One thing that I was not for sure what you were saying was when you said "…Evolution is theoretically intelligent design, but isn’t ‘intelligent design…’ ".

Glad you got the uniqueness of fundamentalism out there right away.

Not sure if the average believer would catch all the subtlety in your final few paragraphs. I should mention a little while back you said something about “not wanting to argue” about proofs, or something like that. I get that, whatever I said I was using some shorthand for the complex discussion we were in. Anyway, here, the idea of seeking out truth where it takes them is somewhat foreign to religion. Religion is, almost by definition, about relying on tradition. I know they evolve, but they do so culturally, over generations, whereas science is designed to be questioned and rewards new ideas and the refutation of bad old ideas.

Sometimes, I think if all the religions just got together and tried to agree on that monolith, they’d realize they were all wrong, except when it came to value choices, like caring and compassion.

This little bit of humor hits the nail on the head.

(Warning, crude language)

TimB said,

That was an enjoyable train of thought.

One thing that I was not for sure what you were saying was when you said “…Evolution is theoretically intelligent design, but isn’t ‘intelligent design…’ “.


Exactly!!! It is a quasi-intelligent design, which appears to have an underlying “intelligent motivation”. But a mathematical function needs not be motivated at all. It’s in the terminology that the difference appears.

Systems theory is the interdisciplinary study of systems. A system is a cohesive conglomeration of interrelated and interdependent parts that is either natural or man-made.

Complex systems
Collective behaviour[show]
Evolution and adaptation[show]
Pattern formation[show]
Systems theory[show]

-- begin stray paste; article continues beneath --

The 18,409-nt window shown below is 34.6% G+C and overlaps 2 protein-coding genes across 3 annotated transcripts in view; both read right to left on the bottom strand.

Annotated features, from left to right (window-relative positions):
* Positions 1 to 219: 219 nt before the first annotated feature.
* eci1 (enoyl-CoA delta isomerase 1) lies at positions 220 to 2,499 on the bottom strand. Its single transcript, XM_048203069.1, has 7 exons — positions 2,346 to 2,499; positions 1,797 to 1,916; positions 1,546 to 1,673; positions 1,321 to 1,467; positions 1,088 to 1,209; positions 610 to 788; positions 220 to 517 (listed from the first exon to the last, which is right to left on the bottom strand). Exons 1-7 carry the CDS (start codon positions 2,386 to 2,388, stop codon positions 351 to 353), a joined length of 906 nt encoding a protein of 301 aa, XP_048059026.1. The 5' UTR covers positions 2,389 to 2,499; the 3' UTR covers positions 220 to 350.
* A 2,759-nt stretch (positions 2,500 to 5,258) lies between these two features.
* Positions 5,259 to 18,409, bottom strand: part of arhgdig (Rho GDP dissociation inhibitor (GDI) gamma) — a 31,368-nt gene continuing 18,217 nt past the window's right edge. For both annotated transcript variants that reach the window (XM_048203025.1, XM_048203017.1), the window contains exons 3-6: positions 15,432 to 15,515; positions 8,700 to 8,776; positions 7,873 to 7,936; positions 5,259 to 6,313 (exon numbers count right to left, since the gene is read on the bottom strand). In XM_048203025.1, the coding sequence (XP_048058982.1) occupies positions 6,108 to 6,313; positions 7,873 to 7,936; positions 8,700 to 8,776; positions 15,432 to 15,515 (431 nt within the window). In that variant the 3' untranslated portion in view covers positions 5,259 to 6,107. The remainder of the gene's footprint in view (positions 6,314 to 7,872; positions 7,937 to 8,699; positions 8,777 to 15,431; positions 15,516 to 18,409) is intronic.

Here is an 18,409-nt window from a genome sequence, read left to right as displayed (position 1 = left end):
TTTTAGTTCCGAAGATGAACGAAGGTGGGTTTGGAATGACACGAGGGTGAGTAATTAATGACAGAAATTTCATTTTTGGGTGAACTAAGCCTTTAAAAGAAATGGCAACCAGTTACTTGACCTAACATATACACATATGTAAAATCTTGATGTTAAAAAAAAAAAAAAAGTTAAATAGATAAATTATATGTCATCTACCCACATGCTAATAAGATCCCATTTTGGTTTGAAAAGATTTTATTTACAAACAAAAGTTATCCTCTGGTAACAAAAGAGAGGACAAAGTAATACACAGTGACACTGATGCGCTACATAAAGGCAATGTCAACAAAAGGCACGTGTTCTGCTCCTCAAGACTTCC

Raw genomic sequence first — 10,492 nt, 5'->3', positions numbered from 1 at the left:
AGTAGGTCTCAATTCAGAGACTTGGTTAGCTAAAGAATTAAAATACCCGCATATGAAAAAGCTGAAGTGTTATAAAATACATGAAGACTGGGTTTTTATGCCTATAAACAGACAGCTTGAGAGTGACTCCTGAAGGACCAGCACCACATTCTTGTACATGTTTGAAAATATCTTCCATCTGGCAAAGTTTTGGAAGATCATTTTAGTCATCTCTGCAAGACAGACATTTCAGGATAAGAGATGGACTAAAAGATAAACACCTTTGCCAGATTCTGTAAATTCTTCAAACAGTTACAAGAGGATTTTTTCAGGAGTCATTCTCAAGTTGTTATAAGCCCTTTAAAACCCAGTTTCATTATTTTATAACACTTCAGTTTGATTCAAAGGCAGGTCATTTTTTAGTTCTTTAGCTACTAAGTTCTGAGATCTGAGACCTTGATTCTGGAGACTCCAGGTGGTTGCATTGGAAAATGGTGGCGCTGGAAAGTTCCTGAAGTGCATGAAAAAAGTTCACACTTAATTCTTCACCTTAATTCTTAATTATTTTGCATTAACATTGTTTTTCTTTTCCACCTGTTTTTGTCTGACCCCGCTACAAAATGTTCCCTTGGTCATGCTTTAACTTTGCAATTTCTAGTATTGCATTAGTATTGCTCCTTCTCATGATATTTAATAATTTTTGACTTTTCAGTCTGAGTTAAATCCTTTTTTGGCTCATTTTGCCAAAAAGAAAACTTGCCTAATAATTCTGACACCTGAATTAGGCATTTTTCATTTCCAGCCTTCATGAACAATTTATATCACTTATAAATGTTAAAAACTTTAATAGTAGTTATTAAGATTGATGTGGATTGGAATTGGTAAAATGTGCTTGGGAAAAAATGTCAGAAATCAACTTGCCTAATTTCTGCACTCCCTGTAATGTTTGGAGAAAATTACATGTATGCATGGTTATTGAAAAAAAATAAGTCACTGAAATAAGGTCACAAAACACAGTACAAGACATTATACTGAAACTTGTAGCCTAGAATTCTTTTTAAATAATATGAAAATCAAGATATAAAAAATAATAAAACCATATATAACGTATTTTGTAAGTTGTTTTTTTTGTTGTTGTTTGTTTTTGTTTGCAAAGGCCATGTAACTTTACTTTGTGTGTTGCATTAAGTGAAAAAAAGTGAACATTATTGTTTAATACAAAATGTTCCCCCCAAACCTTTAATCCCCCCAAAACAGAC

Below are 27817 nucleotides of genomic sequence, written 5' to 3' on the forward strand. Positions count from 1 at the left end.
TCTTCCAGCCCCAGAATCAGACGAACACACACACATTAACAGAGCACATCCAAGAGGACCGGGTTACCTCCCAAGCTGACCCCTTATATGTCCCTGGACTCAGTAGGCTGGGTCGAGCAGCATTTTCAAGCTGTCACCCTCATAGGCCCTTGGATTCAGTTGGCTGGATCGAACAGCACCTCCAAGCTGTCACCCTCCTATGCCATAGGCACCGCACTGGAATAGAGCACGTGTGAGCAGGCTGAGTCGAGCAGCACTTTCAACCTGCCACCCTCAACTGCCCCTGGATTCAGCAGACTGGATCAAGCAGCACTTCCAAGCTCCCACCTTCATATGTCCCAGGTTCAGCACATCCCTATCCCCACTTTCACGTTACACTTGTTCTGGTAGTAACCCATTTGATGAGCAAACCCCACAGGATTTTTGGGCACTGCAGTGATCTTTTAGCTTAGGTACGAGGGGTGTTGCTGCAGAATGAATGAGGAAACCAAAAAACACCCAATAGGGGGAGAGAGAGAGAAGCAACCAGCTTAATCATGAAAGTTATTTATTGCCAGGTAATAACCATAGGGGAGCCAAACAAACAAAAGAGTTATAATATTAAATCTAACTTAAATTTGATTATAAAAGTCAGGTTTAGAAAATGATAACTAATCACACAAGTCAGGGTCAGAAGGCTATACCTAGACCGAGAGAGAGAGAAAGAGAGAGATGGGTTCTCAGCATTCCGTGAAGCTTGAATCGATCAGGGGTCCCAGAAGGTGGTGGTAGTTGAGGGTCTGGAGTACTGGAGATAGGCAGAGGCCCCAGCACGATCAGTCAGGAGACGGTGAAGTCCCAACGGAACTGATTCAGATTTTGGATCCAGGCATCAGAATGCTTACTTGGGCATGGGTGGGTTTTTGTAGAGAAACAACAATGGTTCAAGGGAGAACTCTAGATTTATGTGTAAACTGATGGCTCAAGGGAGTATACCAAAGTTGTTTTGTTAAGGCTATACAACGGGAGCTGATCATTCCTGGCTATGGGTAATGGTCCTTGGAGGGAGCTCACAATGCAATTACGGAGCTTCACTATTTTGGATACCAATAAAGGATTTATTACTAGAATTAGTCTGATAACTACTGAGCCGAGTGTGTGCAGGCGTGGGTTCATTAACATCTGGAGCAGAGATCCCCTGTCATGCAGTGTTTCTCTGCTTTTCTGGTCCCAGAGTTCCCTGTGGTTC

Nonlinear dynamics[show]
Game theory[show

These mathematical functions appear to imitate human behaviors. Thus the concept of a human god. But it is the other way around.

Humans imitate mathematical functions. This suggests a fundamental mathematical essence to the universe, but does not require “motivation to create”.

The Universe displays a quasi-intelligent behavior due to the fact it is mathematical in essence. You could not tell the difference anyway…: )


Welcome to Center for Tanakh Based Studies' Monday morning "On the lighter side". Here comedian Lewis Black, a Jew criticizes Christians interpreting the Old Testament, his book.


This is HILARIOUS and true!

On Twitter, I’ve replied with this to Evangelical Christians who say the Jews “rejected” Jesus as Messiah despite their own prophecies…

…and gotten “likes” and retweets by Jews.

Because Black is 100% right. Christians reinterpreted the Jewish Scriptures, then retroactively blame them for rejecting the Christian interpretation.

I grew up in a Jewish neighborhood and I saw this, like, in middle school.


Thanks again!!


There’s even a word for early readers of the scripture trying to figure out their own texts, pesher. It’s when then go through all the texts and try to connect them in ways they really aren’t connected. A well known one is the story in Isaiah of a young woman’s child and a specific King, that gets turned into a story of a virgin birth, so now we sing, “O Come, O Come Emmanuel”. The Qumran library is full of them. They are also in the later OT books, like Daniel.

In my opinion…

[I used your headings and commented on what you wrote…]


Science is incompatible with religion, so any acrimony is unfortunate but reasonable and expected.